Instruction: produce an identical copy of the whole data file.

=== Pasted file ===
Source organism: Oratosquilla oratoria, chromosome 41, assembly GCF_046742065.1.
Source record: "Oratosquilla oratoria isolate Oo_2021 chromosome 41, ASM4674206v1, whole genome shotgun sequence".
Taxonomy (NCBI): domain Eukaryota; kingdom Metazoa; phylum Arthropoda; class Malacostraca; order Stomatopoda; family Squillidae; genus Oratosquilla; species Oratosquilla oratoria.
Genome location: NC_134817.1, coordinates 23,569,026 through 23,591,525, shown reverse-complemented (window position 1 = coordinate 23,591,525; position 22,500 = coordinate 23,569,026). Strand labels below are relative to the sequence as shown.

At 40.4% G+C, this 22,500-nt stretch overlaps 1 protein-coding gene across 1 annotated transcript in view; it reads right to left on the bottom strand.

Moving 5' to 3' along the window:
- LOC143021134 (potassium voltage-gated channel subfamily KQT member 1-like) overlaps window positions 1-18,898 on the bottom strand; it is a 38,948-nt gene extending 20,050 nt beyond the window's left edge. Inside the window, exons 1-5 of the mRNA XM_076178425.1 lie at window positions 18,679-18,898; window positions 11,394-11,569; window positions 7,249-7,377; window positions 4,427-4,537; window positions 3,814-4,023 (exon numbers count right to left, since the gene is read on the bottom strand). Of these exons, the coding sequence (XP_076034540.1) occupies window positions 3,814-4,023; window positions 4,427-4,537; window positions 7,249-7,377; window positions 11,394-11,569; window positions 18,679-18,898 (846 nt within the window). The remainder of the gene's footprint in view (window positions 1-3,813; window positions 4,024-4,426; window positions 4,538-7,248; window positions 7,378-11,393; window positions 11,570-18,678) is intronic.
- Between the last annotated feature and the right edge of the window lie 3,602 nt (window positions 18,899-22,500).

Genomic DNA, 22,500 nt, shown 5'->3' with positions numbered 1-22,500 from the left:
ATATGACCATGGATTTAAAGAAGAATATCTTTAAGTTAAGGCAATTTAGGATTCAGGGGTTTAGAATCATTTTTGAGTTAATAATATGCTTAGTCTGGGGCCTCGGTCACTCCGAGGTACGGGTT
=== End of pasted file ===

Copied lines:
Source organism: Oratosquilla oratoria, chromosome 41, assembly GCF_046742065.1.
Source record: "Oratosquilla oratoria isolate Oo_2021 chromosome 41, ASM4674206v1, whole genome shotgun sequence".
Taxonomy (NCBI): domain Eukaryota; kingdom Metazoa; phylum Arthropoda; class Malacostraca; order Stomatopoda; family Squillidae; genus Oratosquilla; species Oratosquilla oratoria.
Genome location: NC_134817.1, coordinates 23,569,026 through 23,591,525, shown reverse-complemented (window position 1 = coordinate 23,591,525; position 22,500 = coordinate 23,569,026). Strand labels below are relative to the sequence as shown.

At 40.4% G+C, this 22,500-nt stretch overlaps 1 protein-coding gene across 1 annotated transcript in view; it reads right to left on the bottom strand.

Moving 5' to 3' along the window:
- LOC143021134 (potassium voltage-gated channel subfamily KQT member 1-like) overlaps window positions 1-18,898 on the bottom strand; it is a 38,948-nt gene extending 20,050 nt beyond the window's left edge. Inside the window, exons 1-5 of the mRNA XM_076178425.1 lie at window positions 18,679-18,898; window positions 11,394-11,569; window positions 7,249-7,377; window positions 4,427-4,537; window positions 3,814-4,023 (exon numbers count right to left, since the gene is read on the bottom strand). Of these exons, the coding sequence (XP_076034540.1) occupies window positions 3,814-4,023; window positions 4,427-4,537; window positions 7,249-7,377; window positions 11,394-11,569; window positions 18,679-18,898 (846 nt within the window). The remainder of the gene's footprint in view (window positions 1-3,813; window positions 4,024-4,426; window positions 4,538-7,248; window positions 7,378-11,393; window positions 11,570-18,678) is intronic.
- Between the last annotated feature and the right edge of the window lie 3,602 nt (window positions 18,899-22,500).

Genomic DNA, 22,500 nt, shown 5'->3' with positions numbered 1-22,500 from the left:
ATATGACCATGGATTTAAAGAAGAATATCTTTAAGTTAAGGCAATTTAGGATTCAGGGGTTTAGAATCATTTTTGAGTTAATAATATGCTTAGTCTGGGGCCTCGGTCACTCCGAGGTACGGGTT